Programming with Alice -- overview from Princeton University
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http://www.cs.princeton.edu/courses/archive/fall99/cs111/labs/aliceLab/2...


Computer Science 111 -- Lab 9 -- Page 2

The Alice Programming Environment



Overview of Alice

Alice is a programming environment that
allows a person to make 3D interactive animations.
It was written by the Stage Three Research Group at Carnegie Mellon University.
Quoting from their
What is Alice? page:

"The Alice project is a public service to the wider computing and artistic communities; our hope is to make it easy for novices to develop
interesting 3D environments and to explore the new medium of interactive 3D graphics. The current version of Alice authoring tool is free to everyone
and runs on computers that are commonly available for reasonable prices."

Objects are maniputated in a simple object-oriented style. This lab is meant to
be a fun way to learn something about object-oriented programming and the
capablities of 3D graphics.

This lab consists of working through the Alice Tutorial provided by
the Alice designers and then creating a short animation of your own
design.

This is the first time we have offered this lab. The Alice tutorial has
been used by many people. However, this is the first time COS 111 students
have used the tutorial in a lab, so there may be some first-time
"glitches". We expect any such "glitch" to be minor, but Alice is not
a program that the lab assistants are used to working with, so please bare
with them if they are not as familiar with this environment as
they have been with the other applications we have used in labs.



The Alice Tutorial

The first part of your assignment is to go through the Alice Tutorial.
The Alice Tutorial is available
online at the Alice site. We have also made printed copies available to you.
We have done this for two reasons:

  • The tutorial authors recommend that you use a printed copy because it
    is easier to follow along,

  • If the Alice site is down, you still have the printed copy and can do the
    lab.

Important note:Sometimes if one prints the tutorial, some of the
"screen shots" (pictures of the screen while you are using Alice) are cut off.
The missing parts can be important!
We have checked the hardcopy we are providing you; you need to be careful
if you print a copy from the online tutorial yourself.

To go through the Alice tutorial you need only start up the Alice application
and then follow the tutorial step by step. To start the Alice application,
Go to "Cluster Applications" and double-click on "Alice98".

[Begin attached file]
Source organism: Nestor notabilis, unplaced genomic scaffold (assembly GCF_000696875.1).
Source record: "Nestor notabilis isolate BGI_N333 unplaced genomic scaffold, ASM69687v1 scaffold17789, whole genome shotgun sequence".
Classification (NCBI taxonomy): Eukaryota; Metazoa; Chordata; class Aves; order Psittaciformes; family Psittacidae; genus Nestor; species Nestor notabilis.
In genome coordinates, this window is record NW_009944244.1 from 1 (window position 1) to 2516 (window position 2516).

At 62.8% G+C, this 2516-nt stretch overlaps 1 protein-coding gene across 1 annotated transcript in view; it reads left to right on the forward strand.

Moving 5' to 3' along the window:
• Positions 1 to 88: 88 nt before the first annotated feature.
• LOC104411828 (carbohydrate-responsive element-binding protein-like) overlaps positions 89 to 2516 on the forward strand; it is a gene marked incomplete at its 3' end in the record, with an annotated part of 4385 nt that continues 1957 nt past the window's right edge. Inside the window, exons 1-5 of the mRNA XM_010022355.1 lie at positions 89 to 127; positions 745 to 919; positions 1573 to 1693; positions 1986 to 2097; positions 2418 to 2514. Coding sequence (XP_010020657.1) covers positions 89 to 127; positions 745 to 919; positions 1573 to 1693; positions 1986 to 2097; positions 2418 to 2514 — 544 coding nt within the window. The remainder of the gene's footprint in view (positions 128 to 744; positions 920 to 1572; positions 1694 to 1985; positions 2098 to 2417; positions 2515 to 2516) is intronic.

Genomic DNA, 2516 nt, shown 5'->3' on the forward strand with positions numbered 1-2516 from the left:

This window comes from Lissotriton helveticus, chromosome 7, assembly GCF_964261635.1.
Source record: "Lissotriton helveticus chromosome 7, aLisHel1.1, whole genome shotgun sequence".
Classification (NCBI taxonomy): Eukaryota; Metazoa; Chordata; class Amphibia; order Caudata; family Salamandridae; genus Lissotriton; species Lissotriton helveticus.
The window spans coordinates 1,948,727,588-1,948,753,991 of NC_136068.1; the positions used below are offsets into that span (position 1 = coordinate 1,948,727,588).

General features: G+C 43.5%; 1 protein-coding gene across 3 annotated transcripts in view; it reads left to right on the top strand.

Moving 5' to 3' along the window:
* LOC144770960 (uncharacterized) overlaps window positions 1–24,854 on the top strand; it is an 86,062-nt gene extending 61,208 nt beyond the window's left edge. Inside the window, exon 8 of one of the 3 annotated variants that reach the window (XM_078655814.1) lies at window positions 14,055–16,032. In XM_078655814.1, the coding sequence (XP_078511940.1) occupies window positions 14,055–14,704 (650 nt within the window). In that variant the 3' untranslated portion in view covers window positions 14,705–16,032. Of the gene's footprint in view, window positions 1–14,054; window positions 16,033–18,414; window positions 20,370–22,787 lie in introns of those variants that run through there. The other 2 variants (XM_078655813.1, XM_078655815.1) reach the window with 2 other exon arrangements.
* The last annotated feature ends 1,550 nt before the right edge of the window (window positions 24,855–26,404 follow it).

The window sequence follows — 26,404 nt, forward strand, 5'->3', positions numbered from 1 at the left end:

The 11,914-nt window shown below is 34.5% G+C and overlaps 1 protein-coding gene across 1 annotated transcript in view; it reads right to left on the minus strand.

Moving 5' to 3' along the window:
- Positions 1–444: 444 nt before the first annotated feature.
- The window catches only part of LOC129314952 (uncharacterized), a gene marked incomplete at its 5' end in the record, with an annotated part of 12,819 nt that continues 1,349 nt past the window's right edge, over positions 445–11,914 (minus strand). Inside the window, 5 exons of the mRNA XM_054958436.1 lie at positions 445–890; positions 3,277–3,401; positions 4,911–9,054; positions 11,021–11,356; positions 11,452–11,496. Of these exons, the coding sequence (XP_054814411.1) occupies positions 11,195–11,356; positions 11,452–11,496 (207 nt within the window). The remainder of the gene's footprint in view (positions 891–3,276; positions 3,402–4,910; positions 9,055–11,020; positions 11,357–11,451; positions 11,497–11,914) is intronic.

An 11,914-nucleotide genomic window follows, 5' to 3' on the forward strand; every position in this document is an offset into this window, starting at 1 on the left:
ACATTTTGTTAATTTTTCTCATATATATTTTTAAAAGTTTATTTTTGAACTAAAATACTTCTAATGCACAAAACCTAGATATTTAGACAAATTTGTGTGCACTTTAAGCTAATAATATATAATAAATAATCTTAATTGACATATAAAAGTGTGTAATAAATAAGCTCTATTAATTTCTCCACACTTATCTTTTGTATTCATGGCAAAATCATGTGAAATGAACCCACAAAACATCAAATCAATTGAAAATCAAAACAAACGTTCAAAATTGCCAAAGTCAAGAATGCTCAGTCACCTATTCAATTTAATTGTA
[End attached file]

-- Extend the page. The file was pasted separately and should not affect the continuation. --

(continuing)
You will submit your work on the "inchworm cement trunk" at the end
of Part Two of the tutorial
. So please be sure to save your work.

Some helpful hints for following the tutorial are given on the next
page of this lab.



Viewing the animations in HTML

One important feature of Alice that is not mentioned in the tutorial is
that Alice animations can be saved so that they can be viewed in HTML pages.
This is the way you will submit your designs. When you have an animation
(in Alice lingo, a "world") completed, chose "save as WWW page" from the
File pulldown menu and save the world in your public_html directory.
Saving in this way will create an new subdirectory of (i.e. folder within)
your public_html directory with the name you gave your world when you saved it.
Within this subdirectory are many files, including one with the same name
as the subdirectory and extension ".html". For example, if you have saved
a world with the name "bunny", you will have a subdirectory of publice_html
called "bunny" and within "bunny" will be, among others, a file called
"bunny.html". View the HTML file with Netscape to be sure all is well.
Be sure to put the directory in the path name, e.g.
http://www.princeton.edu/~aslp/bunny/bunny.html.
Ask a Lab TA for help if all is not well.
The Alice site provides

online information
on making HTML pages.



Creating your own animation

After you have finished the Alice tutorial, create your own short animation,
using as many of the techniques presented in the tutorial (Parts One,
Two, and Three) as possible. You will
be graded primarily on how many of the techniques you can use properly, but
there will also be a few points for creativity. Have fun! When you
are happly with your animation, save it as an WWW page in your public_html
directory as described above.


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